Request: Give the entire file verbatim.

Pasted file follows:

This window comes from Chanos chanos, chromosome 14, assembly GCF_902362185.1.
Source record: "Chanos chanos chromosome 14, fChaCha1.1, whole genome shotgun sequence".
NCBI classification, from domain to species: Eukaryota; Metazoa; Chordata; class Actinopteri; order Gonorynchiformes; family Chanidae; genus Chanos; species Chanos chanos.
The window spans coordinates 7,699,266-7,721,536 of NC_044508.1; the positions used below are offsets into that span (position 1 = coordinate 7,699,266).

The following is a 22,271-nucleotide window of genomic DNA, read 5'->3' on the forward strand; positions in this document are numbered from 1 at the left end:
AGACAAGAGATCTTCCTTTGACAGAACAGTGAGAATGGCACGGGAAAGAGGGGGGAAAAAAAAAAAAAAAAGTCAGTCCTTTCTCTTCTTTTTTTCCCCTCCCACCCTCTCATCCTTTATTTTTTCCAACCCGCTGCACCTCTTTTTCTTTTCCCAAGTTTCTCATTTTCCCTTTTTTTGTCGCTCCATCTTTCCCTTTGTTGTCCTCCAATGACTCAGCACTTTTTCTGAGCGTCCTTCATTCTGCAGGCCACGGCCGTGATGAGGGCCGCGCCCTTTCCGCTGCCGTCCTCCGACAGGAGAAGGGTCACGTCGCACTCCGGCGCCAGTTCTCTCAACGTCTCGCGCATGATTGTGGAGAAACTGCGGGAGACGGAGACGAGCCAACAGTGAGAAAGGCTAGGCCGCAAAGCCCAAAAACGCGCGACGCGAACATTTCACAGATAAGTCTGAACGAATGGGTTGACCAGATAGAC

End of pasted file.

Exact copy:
This window comes from Chanos chanos, chromosome 14, assembly GCF_902362185.1.
Source record: "Chanos chanos chromosome 14, fChaCha1.1, whole genome shotgun sequence".
NCBI classification, from domain to species: Eukaryota; Metazoa; Chordata; class Actinopteri; order Gonorynchiformes; family Chanidae; genus Chanos; species Chanos chanos.
The window spans coordinates 7,699,266-7,721,536 of NC_044508.1; the positions used below are offsets into that span (position 1 = coordinate 7,699,266).

The following is a 22,271-nucleotide window of genomic DNA, read 5'->3' on the forward strand; positions in this document are numbered from 1 at the left end:
AGACAAGAGATCTTCCTTTGACAGAACAGTGAGAATGGCACGGGAAAGAGGGGGGAAAAAAAAAAAAAAAAGTCAGTCCTTTCTCTTCTTTTTTTCCCCTCCCACCCTCTCATCCTTTATTTTTTCCAACCCGCTGCACCTCTTTTTCTTTTCCCAAGTTTCTCATTTTCCCTTTTTTTGTCGCTCCATCTTTCCCTTTGTTGTCCTCCAATGACTCAGCACTTTTTCTGAGCGTCCTTCATTCTGCAGGCCACGGCCGTGATGAGGGCCGCGCCCTTTCCGCTGCCGTCCTCCGACAGGAGAAGGGTCACGTCGCACTCCGGCGCCAGTTCTCTCAACGTCTCGCGCATGATTGTGGAGAAACTGCGGGAGACGGAGACGAGCCAACAGTGAGAAAGGCTAGGCCGCAAAGCCCAAAAACGCGCGACGCGAACATTTCACAGATAAGTCTGAACGAATGGGTTGACCAGATAGAC